With lemons. Bert loved lemons. His friends warned him that they’d turn his insides sour, but Bert ignored them. His friends were largely fools and wastrels. They wouldn’t know the value of a good lemon unless they saw an advertisement for one on the holotube.


He removed the tea cells from the freezer. He kept the tea in the freezer along with his bread, milk and cheese, to keep them from going bad. When he tried to separate the block of tea leaves into their prefabricated chunks, the edges refused to budge. Bert’s tea was frozen to itself. He deftly drew a knife from the drawer and promptly removed his thumb with it.

“Let’s see... here we go.”

He held his severed thumb to the large tea-chunk. Sending synaptic commands to the digit, he watched as it began to melt right into the block. Spider-like robots a hundredth the size of a speck of dust marched across freeze-dried tea leaves, eating away at the ice crystals between them. Five seconds later, the chunk collapsed into its component leaves, and a mass of nanobots gathered into a gelatinous blob of gray goo. Bert reached down with his four-fingered hand, and the blob molded itself back into the shape of a thumb, blending perfectly with the rest of his hand.

“Mmmmm... tea,” Bert said as he began to drop the leaves into a vat of boiling water. The bubbles lapped his hands as he lowered each individual leaf into their scorching depths. Intense heat would have badly burned the hands of a normal person, but Bert Crandle was composed entirely of nanobots, the successful result of a wacky 1960’s government experiment.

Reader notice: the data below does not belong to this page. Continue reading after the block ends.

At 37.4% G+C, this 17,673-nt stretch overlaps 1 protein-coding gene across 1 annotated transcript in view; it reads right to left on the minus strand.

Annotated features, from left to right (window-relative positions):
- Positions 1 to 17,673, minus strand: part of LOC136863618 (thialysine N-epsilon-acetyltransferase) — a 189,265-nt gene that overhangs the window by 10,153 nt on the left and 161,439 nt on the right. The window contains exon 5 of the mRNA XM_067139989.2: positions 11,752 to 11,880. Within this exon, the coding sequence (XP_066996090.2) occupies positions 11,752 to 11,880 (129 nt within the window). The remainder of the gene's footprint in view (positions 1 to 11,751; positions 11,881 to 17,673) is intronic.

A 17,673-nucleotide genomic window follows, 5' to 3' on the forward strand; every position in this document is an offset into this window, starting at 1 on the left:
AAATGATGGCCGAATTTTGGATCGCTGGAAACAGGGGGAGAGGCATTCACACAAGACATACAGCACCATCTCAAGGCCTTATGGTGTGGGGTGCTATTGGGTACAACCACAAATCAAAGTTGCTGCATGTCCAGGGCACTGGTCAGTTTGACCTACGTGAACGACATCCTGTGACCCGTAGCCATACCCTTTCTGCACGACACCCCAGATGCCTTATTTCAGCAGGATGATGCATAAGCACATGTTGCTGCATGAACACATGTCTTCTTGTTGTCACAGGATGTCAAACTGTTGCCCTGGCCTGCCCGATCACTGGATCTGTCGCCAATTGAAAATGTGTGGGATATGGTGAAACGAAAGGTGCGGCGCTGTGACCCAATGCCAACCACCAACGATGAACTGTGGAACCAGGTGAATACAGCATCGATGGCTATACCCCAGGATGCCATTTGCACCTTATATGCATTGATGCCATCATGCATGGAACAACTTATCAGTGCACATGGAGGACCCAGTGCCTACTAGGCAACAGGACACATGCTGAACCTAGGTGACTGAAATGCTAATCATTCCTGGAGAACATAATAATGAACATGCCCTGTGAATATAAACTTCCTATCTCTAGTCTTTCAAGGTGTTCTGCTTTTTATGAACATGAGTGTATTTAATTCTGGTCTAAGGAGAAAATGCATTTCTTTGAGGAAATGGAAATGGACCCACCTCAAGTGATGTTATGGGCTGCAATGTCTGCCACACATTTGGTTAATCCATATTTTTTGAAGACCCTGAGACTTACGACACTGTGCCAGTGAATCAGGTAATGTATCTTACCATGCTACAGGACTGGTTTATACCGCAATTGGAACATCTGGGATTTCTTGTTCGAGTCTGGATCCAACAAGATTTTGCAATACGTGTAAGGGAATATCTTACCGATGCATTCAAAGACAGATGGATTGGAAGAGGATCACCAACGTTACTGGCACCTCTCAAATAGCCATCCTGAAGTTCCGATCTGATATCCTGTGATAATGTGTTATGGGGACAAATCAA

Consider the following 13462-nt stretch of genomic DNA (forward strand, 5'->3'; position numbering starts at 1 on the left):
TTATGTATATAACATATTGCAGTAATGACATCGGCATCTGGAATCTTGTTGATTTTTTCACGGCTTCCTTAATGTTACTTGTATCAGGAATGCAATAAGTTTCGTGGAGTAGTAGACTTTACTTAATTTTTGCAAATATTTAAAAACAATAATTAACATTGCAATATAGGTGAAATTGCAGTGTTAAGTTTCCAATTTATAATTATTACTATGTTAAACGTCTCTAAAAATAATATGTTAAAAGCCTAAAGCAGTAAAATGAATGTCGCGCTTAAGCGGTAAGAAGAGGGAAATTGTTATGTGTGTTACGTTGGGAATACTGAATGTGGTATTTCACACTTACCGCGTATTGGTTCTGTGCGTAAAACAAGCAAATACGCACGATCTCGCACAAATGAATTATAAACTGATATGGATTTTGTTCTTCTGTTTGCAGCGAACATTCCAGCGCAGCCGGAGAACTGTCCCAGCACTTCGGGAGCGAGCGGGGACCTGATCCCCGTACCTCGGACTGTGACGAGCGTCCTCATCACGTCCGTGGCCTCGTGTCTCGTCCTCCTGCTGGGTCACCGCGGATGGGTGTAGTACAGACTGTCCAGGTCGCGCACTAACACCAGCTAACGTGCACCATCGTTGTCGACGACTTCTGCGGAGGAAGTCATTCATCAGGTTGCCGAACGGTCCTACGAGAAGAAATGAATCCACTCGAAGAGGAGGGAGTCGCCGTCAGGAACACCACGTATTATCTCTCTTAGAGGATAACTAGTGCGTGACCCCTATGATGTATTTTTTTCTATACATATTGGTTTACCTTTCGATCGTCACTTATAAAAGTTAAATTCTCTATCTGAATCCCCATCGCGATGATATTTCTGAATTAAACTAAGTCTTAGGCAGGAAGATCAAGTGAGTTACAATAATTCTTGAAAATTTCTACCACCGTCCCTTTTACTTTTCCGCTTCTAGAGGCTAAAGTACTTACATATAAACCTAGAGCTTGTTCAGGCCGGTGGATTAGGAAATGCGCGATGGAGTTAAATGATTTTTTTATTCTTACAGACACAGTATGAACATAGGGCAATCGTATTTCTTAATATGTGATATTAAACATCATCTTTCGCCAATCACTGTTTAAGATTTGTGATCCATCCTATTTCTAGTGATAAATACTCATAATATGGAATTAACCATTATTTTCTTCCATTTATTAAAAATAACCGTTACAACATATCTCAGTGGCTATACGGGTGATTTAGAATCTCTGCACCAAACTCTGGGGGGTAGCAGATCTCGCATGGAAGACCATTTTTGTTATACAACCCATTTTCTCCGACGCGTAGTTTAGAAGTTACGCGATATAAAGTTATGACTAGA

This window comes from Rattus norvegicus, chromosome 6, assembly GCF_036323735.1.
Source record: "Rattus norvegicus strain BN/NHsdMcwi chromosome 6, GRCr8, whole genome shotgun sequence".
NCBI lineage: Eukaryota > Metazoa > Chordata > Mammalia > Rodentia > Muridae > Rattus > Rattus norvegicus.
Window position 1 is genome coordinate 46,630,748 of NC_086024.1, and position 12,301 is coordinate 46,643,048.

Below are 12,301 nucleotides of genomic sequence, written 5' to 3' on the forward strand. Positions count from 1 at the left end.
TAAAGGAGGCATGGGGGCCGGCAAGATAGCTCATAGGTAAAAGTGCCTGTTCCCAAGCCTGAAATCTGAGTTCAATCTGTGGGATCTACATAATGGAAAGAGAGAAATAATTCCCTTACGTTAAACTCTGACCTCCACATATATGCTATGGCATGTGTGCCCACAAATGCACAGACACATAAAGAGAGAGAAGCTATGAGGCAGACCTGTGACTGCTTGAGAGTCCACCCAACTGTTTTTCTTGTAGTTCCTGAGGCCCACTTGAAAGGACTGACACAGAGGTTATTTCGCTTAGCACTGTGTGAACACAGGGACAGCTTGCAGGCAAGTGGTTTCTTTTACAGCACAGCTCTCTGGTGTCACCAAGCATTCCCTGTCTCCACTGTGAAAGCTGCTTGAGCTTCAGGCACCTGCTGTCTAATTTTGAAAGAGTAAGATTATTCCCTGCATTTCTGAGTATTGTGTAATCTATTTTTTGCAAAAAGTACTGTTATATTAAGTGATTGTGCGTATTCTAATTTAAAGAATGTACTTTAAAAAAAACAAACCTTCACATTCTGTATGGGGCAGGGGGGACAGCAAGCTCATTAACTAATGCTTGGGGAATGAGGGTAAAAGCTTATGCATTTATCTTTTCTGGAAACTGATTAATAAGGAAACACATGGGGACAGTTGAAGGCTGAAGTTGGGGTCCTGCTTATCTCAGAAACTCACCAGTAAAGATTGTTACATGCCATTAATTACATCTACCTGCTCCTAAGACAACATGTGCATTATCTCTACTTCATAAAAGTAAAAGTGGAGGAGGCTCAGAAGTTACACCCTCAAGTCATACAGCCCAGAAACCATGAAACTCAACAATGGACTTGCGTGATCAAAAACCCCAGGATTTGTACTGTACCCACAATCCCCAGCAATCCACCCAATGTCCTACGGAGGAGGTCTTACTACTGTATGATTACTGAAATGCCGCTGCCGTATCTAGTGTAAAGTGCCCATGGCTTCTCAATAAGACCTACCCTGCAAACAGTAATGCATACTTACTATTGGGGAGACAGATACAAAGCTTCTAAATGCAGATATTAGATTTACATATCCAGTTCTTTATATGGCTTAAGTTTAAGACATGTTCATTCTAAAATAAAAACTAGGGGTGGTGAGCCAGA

And then, the telephone rang. Everyone laughed at him for having a telephone, since nobody else on Earth used telephones anymore. He liked how it looked, sitting in its cordless cradle. He never expected it to start ringing.

“Hello?” He asked, picking up the receiver.

“Can I interest you in some fine leather jackets?”



Bert scowled, slamming the receiver down. The first phone call he’d received in more than two decades, and the jerk hangs up. He had been so delighted that he didn’t mind it was a telemarketer.

Or so he thought.


The next day, a bow of leather jackets was sitting on his porch. They were of fine quality, but they smelled strange, and the leather was too thin and stretchy to be regular leather. Regardless, Bert wrapped himself up in the largest jacket, which covered him neck to ankles, like a trench coat... like a trench coat with enormous sleeves.

They’d been lurking for about a half hour, following him from the comfort of the shadows. Bert didn’t know who they were, and couldn’t get a good look at them... but he knew they were evil. Evil and probably stupid.

“Five strike five!” a chalky voice yelled from the dark alleyway. Springing backward, Bert grabbed his collar and threw him against the grainy pavement.